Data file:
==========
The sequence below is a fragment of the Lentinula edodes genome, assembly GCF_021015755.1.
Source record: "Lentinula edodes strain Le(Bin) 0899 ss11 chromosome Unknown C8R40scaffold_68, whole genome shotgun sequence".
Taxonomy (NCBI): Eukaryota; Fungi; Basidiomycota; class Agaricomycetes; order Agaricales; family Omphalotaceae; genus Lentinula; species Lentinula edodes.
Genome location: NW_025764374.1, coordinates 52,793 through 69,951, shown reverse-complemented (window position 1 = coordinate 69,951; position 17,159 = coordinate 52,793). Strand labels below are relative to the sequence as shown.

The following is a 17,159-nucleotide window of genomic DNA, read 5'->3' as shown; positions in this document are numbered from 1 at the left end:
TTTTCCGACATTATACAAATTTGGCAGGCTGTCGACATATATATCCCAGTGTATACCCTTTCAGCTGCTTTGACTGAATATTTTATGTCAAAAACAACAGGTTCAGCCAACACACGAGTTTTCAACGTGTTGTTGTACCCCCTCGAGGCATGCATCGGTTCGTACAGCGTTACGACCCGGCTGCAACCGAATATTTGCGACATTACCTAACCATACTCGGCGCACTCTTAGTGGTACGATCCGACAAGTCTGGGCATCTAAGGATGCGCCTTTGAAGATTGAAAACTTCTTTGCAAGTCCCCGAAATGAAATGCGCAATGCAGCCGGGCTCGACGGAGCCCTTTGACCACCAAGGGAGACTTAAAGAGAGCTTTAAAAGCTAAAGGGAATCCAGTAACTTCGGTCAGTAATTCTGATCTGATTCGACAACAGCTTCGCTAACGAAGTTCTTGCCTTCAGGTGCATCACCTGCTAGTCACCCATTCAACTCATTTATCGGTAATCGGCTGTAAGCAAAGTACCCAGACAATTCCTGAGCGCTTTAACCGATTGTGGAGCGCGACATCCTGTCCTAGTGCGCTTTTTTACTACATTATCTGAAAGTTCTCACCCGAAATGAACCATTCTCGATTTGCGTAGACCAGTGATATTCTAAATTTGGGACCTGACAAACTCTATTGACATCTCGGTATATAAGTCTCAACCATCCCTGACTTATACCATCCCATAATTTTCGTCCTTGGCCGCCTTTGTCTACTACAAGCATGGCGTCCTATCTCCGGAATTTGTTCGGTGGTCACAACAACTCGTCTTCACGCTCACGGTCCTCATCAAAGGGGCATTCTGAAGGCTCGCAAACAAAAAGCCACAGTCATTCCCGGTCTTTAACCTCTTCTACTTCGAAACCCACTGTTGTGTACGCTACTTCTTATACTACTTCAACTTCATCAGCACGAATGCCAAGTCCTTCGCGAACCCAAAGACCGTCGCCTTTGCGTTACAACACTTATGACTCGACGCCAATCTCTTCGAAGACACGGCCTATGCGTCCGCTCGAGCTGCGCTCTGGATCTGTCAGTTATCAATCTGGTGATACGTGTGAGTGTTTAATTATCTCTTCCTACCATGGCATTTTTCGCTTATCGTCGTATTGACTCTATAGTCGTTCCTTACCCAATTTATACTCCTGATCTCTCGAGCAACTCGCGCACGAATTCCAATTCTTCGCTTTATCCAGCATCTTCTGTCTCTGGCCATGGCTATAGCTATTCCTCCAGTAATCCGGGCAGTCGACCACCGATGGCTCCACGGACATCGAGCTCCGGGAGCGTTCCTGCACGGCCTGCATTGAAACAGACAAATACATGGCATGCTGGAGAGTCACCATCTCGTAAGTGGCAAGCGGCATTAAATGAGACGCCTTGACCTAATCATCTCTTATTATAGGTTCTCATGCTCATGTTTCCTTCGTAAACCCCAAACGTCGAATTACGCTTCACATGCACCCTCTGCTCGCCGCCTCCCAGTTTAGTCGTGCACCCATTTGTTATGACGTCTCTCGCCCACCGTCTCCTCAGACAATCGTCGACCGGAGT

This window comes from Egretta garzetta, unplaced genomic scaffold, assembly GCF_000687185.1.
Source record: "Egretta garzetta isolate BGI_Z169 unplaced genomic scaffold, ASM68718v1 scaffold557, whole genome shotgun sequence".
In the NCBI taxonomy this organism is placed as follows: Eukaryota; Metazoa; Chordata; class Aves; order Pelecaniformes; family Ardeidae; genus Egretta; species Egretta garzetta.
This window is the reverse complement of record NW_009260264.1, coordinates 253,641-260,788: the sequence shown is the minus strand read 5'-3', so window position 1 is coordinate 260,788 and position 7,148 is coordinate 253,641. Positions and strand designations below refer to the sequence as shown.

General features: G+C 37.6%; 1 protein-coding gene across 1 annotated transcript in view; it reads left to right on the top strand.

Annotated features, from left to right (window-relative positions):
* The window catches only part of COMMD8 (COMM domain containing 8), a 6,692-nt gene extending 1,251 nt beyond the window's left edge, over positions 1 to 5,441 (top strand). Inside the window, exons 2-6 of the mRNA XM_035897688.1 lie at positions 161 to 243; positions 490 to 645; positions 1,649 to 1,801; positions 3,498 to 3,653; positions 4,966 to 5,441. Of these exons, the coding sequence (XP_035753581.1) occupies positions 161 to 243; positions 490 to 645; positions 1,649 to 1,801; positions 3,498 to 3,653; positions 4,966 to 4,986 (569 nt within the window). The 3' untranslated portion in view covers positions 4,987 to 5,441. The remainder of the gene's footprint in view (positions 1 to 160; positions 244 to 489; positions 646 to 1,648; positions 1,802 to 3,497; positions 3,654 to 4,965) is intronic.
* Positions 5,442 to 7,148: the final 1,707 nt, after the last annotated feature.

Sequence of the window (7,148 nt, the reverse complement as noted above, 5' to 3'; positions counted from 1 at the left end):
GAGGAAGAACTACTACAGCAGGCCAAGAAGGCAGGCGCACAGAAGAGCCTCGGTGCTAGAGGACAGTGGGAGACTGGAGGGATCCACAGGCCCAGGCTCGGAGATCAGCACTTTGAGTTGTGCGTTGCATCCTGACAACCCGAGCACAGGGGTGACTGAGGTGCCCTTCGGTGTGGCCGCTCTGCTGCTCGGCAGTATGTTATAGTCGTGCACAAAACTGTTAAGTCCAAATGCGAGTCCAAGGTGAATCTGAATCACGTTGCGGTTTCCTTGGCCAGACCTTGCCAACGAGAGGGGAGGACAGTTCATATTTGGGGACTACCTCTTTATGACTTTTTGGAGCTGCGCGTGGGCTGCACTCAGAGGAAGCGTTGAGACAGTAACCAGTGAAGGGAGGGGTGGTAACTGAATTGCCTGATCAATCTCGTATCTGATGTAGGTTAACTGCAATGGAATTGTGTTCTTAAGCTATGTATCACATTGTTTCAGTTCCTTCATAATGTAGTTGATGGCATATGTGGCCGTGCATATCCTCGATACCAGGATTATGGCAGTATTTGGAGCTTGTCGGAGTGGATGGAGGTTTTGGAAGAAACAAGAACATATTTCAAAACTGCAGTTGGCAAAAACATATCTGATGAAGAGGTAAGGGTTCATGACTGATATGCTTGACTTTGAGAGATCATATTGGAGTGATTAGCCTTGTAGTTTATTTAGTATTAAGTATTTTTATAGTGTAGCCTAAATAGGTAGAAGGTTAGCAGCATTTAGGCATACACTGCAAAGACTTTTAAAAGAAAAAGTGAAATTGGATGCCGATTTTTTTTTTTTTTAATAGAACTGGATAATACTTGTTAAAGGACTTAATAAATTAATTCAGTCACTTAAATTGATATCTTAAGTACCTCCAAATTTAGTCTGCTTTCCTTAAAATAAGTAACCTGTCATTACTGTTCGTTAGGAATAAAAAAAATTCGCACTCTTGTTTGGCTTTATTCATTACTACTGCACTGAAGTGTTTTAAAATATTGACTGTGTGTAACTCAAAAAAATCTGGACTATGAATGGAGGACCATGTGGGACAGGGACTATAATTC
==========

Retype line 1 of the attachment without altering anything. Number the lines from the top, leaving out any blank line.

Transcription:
The sequence below is a fragment of the Lentinula edodes genome, assembly GCF_021015755.1.